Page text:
That’s not the only time the movie takes a big, perfume-scented, moleskin page out of the big Manic Pixie Dream Girl handbook. The movie gives Me a ridiculously overqualified Greek chorus in the form of his buddies and fellow creative types Lyle (Martin Starr, playing the usual bone-dry Martin Starr character, but without the usual Martin Starr funny lines), who lives in a van on account of that’s quirky, Luke Wilson’s weirdly avuncular Samson and Mallory, which finds Aubrey Plaza playing the Aubrey Plaza character, in this case a pretentious, angry young woman who performs avant-garde one-woman shows, that favorite of hack comedy writers for decades now.
Plaza is gorgeous in a more quirky manner than the movie’s romantic lead. Yes, she’s the faithful, long-suffering best friend who’s a hell of a catch in her own right. Now you might be asking yourself, “Huh, I wonder if Playing It Cool is like every other movie and in the third act it’s revealed that she’s been in love with the hero but has been too shy to act on those emotions.” You would be right!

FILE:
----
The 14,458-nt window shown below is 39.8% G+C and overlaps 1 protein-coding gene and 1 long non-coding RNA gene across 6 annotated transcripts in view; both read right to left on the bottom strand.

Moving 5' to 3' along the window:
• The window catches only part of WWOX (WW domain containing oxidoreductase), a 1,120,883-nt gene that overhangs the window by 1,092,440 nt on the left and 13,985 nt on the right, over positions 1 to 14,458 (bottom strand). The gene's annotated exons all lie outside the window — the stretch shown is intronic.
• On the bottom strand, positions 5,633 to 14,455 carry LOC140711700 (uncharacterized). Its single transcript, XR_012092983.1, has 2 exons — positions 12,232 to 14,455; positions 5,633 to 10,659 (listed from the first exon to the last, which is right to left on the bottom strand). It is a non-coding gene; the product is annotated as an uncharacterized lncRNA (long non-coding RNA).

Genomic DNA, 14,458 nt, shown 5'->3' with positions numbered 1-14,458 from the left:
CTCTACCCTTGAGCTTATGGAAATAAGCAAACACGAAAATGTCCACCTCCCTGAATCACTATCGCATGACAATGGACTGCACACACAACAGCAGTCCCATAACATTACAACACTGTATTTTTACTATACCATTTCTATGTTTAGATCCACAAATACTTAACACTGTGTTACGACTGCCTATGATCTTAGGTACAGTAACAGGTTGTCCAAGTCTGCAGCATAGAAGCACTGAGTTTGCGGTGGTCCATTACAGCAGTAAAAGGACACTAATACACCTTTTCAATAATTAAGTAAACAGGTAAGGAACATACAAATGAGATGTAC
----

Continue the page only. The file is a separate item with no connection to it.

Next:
Plaza gets her fourteen second showcase late in the film when she tells a distraught Me that she’s in love with him, and I just wanted to take her aside and tell her, “You know, you’re a beautiful, intelligent woman! You’re only a few years away from starring in movies like Mike and Dave Need Wedding Dates. Don’t sell yourself short with a nothing part in a terrible movie.”
Despite apparently being all cynical and aloof and sad cause of mom and all, Me nevertheless falls in love with Her despite Her letting him know that she kind of has a boyfriend named Stuffy (played by Mr. Fantastic himself, Ioan Gruffudd) and also is kind of engaged to that dude. Or something.
Me is supposed to hate all that romantic comedy bullshit, on both an artistic and personal level, yet he seems to fall in love with Her, and break all of his rules for her, and let her into his previously armored heart pretty much exclusively because she’s leading-lady gorgeous as opposed to quirky-best-friend-quirky-hot like Plaza.